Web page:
Readers may recall last week we outlined the dam of pent up mortgage delinquencies continued to crack, with the share of delinquent Federal Housing Administration's loans hitting a record high in the second quarter.
With millions of Americans out of work due to the virus-induced recession, their personal income has become overly reliant on Trump stimulus checks, as we've outlined, a quarter of all personal income now comes from the government.
A fiscal cliff hit the economy on August 01, when the program to distribute stimulus checks to tens of millions of broke Americans ran out of funds. Even though President Trump signed an executive order to fund additional rounds of checks, only one state, as of August 21, has paid out new jobless benefits and paused evictions as stimulus talks in Washington have failed to materialize into a deal.
Leading up to the fiscal cliff in July, financial data firm Black Knight reported the number of serious mortgage delinquencies catapulted to a ten-year high.
The number of homes with mortgage payments past due by 90 days or more rose by 376,000 in July to a total of 2.25 million. Serious mortgage delinquencies have jumped by 1.8 million since July 2019, a decade high, not seen since the last financial crisis.
Black Knight's July 2020 Month-End Mortgage Performance Statistics:
Top 5 States By 90+ Days Delinquent Percentage:
Black Knight said, "foreclosure activity continues to remain muted due to widespread moratoriums; though starts rose for the month, overall activity remains near record lows."
Cracks in the dam of pent up mortgage delinquencies are becoming larger as the presidential election nears. Still, millions of folks are unable to service mortgages, remain protected from foreclosure by the federal forbearance program, in which borrowers with pandemic-related hardships can delay payments for as much as a year without penalty. What happens when the program finally ends, and all the payments that were deferred come due could result in housing market weakness.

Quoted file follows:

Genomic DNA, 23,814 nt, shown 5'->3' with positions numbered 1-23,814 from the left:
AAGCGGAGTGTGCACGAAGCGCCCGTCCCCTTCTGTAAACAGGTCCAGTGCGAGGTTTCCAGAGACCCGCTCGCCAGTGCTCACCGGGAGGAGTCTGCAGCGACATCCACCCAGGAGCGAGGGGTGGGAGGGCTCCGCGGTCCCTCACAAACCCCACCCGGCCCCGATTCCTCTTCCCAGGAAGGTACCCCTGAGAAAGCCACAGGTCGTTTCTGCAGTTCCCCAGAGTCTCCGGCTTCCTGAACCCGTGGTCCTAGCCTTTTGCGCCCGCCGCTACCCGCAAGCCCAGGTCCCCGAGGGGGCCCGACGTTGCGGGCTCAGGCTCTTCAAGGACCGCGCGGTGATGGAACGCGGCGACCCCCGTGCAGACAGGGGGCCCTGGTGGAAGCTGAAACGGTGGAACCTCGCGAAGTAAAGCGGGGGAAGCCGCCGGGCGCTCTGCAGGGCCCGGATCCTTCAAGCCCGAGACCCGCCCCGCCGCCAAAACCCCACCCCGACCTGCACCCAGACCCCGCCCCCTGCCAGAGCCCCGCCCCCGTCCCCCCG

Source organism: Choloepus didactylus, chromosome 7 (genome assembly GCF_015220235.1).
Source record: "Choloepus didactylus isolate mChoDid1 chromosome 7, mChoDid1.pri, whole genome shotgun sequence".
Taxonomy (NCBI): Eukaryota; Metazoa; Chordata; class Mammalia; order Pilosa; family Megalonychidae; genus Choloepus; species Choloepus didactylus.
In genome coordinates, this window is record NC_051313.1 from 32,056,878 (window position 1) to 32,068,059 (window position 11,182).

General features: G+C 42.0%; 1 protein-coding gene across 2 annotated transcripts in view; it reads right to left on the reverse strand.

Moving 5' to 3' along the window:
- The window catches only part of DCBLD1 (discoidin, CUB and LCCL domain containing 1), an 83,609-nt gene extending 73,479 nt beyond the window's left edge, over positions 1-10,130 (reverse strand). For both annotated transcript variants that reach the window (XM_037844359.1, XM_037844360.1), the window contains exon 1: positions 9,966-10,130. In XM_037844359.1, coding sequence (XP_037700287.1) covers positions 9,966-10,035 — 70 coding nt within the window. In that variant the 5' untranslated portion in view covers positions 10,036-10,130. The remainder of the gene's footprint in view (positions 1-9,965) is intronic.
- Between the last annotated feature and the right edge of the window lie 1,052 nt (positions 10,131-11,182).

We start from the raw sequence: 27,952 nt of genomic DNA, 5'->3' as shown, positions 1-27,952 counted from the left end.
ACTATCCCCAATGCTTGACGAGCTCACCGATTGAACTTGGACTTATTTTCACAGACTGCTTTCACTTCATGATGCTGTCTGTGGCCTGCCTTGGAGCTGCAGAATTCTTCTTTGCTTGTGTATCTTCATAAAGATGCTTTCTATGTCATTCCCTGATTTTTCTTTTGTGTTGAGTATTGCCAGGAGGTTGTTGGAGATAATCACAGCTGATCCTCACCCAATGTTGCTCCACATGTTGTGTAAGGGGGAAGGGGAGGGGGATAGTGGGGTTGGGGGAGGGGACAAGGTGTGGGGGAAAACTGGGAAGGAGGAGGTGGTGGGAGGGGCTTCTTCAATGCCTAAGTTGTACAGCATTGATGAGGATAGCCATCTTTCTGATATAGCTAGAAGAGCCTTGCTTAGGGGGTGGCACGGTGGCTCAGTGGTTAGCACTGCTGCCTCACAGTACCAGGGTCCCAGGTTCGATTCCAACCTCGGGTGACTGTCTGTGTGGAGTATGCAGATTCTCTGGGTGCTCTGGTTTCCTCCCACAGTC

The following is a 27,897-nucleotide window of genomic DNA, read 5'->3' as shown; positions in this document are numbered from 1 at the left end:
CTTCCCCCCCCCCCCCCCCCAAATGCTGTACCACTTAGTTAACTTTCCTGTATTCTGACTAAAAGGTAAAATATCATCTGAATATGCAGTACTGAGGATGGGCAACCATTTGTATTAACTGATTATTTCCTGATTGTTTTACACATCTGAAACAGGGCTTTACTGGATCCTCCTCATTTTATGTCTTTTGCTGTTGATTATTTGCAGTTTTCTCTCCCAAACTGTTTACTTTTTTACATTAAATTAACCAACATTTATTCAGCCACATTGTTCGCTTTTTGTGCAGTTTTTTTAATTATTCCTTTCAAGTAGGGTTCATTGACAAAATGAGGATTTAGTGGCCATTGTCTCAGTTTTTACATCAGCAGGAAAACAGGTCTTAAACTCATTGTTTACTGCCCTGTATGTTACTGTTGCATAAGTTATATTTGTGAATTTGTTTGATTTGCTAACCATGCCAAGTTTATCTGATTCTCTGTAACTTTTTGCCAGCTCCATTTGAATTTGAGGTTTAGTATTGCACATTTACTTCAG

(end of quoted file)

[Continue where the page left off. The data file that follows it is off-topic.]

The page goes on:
The prospect of a tidal wave of foreclosures could be ahead as the mortgage industry and government's policies were merely short-term measures to push a housing crisis off until after the election.
If homeowners still can't find jobs as the labor market recovery falters, then their ability to service future mortgage becomes impossible. At the same time, deep economic scarring is being realized, resulting in the shape of the economic recovery transforming from a "V" to a "Nike Swoosh."
Even with part of the housing market booming, that is primarily due to folks ditching metro areas for suburbia and ultra-low mortgage rates pulling demand forward in such a massive way that today's boom will lead to much lower activity in the future.
Think about it, millions of folks still can't pay their mortgage, and many of them still can't find jobs. But, of course, none of that matters as President Trump distracts the sheep and points to how well the Nasdaq is doing.